Another way to summarize play skills is described by J.P. Isenberg and M.R. Jalongo as a progression from:
1) object play (exploration of objects)
2) functional play (repetitive movements as new skills are learned)
3) symbolic/pretend play (imagination and role play to change self and objects for specific purposes, for example, using a toy banana as a telephone)
4) constructive play (manipulation of objects or materials to create things)
5) games with rules (activities with rules, often goal-oriented and competitive).
Speech and Language Developmental Milestones Infographic
One nice and concise visual chart for milestones expected of all children regardless of home language is available at the Bilinguistics. They also offer many other free resources in the area of bilingualism for both parents and professionals.
Other Resources for Children’s Speech and Language Milestones
In addition, I offer multiple tip sheets for parents on building language skills through play and common everyday activities on my website.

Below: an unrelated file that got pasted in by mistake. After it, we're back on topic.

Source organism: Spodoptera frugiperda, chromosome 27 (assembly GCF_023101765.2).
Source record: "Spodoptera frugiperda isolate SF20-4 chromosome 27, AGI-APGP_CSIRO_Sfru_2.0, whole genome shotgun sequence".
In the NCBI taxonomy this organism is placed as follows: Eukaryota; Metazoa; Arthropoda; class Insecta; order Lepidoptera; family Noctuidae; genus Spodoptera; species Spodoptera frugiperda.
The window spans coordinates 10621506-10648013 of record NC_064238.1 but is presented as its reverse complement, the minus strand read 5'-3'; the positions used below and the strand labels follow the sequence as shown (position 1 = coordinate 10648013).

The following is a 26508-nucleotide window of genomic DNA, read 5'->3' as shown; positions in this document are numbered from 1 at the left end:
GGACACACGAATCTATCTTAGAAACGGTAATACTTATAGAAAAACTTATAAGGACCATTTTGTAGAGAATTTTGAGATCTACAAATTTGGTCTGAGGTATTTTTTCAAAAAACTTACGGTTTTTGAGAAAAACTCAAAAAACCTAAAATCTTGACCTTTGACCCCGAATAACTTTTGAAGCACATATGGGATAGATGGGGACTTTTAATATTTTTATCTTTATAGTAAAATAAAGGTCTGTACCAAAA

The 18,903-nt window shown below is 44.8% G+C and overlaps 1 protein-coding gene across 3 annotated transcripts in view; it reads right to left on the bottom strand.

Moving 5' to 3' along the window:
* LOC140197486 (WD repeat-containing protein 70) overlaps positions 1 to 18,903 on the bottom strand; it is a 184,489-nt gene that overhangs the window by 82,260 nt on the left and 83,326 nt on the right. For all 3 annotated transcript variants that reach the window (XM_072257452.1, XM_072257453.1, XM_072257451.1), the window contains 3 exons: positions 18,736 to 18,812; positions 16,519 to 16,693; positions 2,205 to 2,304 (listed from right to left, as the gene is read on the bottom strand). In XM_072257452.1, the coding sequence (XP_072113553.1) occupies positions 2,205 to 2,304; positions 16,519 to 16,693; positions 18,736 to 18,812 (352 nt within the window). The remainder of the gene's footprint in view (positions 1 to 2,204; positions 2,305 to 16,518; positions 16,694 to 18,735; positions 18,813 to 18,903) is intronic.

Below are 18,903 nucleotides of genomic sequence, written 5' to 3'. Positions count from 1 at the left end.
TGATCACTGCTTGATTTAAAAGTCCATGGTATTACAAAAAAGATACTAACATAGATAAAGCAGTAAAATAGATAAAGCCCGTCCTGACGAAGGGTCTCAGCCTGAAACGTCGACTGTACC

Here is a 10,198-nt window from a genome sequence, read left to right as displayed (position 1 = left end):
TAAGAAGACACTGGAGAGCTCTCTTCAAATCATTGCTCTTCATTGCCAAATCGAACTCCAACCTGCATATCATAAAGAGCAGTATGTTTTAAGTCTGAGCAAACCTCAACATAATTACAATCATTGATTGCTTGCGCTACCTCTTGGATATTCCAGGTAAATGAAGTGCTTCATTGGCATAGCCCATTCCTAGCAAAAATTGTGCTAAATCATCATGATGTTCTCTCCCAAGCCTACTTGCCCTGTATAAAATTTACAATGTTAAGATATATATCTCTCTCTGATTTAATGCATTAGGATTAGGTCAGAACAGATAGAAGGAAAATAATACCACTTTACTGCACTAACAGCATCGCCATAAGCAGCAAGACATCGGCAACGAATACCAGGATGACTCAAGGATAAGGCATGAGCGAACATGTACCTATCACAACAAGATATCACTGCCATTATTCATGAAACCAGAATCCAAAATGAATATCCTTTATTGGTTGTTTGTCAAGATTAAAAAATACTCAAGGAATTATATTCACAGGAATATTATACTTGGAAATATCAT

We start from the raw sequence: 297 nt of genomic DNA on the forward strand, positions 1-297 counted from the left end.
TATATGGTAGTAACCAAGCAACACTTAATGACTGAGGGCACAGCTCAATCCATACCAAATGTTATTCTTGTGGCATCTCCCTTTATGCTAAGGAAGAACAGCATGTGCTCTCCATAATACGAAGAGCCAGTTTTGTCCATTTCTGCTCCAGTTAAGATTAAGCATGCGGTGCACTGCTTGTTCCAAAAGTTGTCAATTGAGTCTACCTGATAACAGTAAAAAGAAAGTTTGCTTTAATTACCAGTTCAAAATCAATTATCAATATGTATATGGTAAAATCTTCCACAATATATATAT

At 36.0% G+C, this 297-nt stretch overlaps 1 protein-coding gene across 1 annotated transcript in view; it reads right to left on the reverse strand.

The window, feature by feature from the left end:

One recent and popular tip sheet I developed is on language facilitation strategies that parents can use to promote their child’s language growth.
I call them NERCh Strategies which stands for narration, expansions, recasts, and choices. These strategies are explained clearly on this tip sheet. (Download here)
One more available resource is my parent guide entitled “Practical Bilingualism: A Concise and Simple Guide for Parents Raising Bilingual Children.” (Download Here)
In summary, as a parent, if you see any marked delays in any of the areas of your child’s speech and language development milestones as discussed, (understanding language, producing language, speaking with clarity, and appropriate play and/or social skills), seek professional advice, preferably from a speech-language specialist who has experience working with bilingual / multilingual children and families.
If you would like to read more about language development in bilingual children you may be interested in other posts such as:
Author: Ana Paula, speech-language pathologist who has extensive experience working with individuals with communication disorders, particularly bilingual children. You can find her resources on my website The Speech Stop.